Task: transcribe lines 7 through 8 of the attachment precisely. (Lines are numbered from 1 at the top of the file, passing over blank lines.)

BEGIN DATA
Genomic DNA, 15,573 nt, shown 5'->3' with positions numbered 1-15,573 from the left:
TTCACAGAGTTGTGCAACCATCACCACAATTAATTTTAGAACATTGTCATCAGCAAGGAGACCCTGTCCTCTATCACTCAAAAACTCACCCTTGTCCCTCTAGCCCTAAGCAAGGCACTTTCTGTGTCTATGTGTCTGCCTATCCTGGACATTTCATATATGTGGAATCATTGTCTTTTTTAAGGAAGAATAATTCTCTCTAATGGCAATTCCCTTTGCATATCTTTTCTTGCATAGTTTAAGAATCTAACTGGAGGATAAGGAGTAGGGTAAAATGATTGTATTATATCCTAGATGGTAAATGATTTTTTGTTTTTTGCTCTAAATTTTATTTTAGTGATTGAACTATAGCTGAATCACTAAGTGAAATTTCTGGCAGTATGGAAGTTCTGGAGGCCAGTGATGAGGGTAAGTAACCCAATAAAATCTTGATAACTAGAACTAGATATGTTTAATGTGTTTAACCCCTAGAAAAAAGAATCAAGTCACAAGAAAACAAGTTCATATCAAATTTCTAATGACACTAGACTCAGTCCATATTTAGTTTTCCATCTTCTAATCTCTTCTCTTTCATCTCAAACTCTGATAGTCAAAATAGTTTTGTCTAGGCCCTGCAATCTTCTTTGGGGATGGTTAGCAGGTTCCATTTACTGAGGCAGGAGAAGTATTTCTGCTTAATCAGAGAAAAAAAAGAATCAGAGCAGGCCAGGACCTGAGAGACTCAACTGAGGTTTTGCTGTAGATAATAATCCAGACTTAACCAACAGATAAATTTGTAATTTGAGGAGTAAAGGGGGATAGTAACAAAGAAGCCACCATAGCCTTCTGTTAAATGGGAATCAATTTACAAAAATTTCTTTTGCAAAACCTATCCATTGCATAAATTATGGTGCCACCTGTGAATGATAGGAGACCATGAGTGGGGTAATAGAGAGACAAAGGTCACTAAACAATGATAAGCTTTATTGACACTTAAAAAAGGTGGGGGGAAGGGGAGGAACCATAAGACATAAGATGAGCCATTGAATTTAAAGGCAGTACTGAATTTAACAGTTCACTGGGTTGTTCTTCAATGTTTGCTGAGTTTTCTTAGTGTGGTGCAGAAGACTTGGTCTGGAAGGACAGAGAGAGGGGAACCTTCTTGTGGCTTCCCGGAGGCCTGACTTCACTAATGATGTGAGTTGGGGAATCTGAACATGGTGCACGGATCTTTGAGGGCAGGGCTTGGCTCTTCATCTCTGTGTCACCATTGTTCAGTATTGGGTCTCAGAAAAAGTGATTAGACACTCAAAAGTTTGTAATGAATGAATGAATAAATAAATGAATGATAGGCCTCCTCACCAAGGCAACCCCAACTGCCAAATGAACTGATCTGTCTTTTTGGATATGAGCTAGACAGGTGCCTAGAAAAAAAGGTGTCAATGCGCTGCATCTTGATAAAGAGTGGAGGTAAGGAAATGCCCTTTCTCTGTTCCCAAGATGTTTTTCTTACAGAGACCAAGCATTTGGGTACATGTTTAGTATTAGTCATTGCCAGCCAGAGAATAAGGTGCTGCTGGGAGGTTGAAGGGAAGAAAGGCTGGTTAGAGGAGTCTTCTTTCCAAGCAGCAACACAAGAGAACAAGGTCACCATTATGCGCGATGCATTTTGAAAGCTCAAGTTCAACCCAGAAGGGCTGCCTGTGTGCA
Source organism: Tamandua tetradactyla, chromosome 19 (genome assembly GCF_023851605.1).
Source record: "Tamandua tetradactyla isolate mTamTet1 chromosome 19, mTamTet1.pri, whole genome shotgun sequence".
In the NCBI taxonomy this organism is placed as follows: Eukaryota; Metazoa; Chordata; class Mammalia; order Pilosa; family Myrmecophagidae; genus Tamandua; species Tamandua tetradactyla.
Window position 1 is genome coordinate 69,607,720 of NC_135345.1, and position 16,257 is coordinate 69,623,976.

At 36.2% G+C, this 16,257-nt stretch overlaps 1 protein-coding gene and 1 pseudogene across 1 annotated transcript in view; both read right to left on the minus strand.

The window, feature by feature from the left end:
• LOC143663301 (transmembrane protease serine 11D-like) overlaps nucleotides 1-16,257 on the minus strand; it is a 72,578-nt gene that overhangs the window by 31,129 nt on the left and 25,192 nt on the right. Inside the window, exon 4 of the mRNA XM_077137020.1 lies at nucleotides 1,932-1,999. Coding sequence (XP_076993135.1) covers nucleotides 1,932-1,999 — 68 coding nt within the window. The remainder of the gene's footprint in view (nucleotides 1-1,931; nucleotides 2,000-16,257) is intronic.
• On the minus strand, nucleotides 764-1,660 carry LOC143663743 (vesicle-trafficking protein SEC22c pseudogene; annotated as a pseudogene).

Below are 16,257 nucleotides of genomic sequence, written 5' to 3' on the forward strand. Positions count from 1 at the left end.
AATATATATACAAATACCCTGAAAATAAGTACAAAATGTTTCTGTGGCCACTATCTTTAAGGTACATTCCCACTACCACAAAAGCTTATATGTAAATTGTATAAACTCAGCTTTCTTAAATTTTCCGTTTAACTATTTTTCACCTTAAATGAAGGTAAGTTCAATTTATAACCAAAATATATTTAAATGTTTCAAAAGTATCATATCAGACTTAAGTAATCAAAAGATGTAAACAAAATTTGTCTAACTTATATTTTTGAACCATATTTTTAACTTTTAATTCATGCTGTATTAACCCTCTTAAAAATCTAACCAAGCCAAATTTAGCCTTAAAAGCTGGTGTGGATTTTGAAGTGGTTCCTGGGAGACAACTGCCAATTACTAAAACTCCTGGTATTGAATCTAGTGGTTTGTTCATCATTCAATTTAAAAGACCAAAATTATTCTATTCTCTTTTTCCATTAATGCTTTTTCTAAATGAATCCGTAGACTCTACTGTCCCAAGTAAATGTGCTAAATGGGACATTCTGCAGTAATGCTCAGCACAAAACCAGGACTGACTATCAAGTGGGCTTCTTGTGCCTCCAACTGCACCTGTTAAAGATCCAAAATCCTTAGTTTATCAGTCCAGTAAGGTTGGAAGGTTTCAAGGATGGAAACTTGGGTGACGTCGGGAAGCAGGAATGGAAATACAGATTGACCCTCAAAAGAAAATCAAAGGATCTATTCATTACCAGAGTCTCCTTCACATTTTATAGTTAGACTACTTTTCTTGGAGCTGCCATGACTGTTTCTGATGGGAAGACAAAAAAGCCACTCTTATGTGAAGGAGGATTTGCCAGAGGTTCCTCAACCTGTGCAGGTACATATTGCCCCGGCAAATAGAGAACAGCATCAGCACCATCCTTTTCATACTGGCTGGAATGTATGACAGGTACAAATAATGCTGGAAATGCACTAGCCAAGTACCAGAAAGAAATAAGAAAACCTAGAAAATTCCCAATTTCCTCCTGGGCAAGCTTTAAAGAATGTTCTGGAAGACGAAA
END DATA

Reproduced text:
At 36.2% G+C, this 16,257-nt stretch overlaps 1 protein-coding gene and 1 pseudogene across 1 annotated transcript in view; both read right to left on the minus strand.

The window, feature by feature from the left end: